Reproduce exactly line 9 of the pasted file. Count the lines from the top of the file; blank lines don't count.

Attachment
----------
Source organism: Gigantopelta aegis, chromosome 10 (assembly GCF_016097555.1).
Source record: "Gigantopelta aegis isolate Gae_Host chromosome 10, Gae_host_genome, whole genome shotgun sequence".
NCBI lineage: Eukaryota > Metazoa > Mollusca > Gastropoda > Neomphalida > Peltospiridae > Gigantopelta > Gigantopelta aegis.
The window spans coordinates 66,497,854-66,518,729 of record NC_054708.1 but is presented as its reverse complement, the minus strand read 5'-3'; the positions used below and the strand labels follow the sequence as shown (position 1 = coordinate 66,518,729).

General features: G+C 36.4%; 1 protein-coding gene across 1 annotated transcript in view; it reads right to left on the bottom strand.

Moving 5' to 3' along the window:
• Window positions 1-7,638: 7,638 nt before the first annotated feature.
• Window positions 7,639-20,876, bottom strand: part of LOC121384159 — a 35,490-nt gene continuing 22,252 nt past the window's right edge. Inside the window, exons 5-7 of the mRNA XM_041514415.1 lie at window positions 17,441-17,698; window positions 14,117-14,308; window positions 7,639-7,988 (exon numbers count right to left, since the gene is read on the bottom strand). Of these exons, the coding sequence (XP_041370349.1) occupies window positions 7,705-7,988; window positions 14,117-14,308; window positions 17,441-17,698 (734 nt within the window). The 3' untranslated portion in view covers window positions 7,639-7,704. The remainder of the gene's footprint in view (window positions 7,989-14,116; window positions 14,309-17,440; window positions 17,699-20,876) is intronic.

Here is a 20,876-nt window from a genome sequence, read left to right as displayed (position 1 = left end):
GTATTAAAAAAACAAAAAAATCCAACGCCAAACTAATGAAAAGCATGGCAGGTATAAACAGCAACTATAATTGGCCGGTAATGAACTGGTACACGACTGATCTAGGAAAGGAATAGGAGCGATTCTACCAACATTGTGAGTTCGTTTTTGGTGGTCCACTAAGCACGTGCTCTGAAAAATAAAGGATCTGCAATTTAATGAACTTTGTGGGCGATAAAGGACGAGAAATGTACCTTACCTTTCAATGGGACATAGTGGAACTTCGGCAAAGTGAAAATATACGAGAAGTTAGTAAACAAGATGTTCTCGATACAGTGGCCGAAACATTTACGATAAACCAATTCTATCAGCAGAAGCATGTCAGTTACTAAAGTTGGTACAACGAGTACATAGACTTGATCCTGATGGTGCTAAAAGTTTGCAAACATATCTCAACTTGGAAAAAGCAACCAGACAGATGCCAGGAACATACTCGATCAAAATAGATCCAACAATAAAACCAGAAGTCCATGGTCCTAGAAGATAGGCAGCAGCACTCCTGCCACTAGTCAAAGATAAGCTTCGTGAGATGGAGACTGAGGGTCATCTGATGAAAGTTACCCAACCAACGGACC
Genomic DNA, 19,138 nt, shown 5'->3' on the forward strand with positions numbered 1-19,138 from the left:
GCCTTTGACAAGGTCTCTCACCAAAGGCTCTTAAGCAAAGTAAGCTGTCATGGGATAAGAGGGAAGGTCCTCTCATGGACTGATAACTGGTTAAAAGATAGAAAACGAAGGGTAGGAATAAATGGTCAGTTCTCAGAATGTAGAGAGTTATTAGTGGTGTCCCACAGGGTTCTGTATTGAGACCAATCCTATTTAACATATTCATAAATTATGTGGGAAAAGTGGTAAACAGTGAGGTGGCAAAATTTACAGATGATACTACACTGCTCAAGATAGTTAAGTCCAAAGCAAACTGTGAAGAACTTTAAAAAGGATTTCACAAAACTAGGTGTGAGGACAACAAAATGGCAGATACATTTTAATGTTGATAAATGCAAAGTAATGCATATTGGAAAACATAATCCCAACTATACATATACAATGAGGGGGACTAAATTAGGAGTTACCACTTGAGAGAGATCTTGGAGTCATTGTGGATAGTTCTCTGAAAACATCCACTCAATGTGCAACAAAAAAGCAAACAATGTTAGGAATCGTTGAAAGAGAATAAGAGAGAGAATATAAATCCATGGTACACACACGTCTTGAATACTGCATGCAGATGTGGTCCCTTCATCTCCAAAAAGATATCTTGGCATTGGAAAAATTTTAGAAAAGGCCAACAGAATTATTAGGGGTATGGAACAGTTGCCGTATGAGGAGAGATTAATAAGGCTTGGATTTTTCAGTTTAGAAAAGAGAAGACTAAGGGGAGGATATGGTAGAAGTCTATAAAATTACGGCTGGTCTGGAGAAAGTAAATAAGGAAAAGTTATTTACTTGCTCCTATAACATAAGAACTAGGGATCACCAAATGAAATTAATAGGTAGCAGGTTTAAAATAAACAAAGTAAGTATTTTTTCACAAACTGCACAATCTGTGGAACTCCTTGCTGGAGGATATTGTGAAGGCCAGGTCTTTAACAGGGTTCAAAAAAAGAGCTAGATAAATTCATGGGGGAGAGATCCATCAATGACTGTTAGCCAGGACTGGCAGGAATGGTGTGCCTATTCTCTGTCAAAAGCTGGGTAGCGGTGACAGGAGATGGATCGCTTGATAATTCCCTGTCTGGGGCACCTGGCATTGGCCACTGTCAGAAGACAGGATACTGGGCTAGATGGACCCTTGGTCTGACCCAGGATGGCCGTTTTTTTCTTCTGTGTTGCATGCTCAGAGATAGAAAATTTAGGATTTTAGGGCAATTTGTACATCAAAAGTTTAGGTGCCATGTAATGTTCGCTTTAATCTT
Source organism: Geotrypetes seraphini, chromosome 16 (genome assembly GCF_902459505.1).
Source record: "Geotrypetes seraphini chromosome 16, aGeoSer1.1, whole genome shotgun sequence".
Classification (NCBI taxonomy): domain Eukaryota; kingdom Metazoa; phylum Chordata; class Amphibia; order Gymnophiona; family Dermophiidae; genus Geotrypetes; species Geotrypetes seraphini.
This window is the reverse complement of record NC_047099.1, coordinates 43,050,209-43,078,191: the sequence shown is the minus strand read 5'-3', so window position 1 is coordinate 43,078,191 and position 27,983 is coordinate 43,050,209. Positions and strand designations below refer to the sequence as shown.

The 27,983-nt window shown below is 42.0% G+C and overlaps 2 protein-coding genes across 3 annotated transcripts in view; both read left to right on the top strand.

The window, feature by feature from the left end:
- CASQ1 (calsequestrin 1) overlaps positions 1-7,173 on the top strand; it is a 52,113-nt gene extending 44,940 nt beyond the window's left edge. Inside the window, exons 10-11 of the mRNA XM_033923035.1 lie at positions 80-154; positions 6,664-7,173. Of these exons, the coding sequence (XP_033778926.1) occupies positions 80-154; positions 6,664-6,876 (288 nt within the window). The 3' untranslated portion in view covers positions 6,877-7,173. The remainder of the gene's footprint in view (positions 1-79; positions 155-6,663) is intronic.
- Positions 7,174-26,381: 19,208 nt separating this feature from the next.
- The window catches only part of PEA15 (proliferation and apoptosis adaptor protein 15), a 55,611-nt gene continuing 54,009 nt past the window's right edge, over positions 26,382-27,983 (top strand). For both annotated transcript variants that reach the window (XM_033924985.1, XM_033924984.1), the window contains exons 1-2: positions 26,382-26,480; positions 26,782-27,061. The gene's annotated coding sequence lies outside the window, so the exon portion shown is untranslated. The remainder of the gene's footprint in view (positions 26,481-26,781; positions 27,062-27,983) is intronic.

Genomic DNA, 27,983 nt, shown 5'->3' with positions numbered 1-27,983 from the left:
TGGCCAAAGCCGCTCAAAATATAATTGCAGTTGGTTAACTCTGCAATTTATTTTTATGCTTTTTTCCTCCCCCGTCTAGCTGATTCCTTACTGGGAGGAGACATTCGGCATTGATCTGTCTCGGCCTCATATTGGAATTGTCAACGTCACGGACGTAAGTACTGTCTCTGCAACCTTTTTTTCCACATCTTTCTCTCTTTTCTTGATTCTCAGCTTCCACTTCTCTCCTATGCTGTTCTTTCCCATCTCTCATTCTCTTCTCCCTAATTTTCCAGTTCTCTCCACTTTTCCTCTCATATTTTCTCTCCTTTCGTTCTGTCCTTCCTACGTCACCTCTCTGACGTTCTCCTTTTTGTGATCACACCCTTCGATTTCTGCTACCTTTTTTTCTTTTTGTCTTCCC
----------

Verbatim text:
Here is a 20,876-nt window from a genome sequence, read left to right as displayed (position 1 = left end):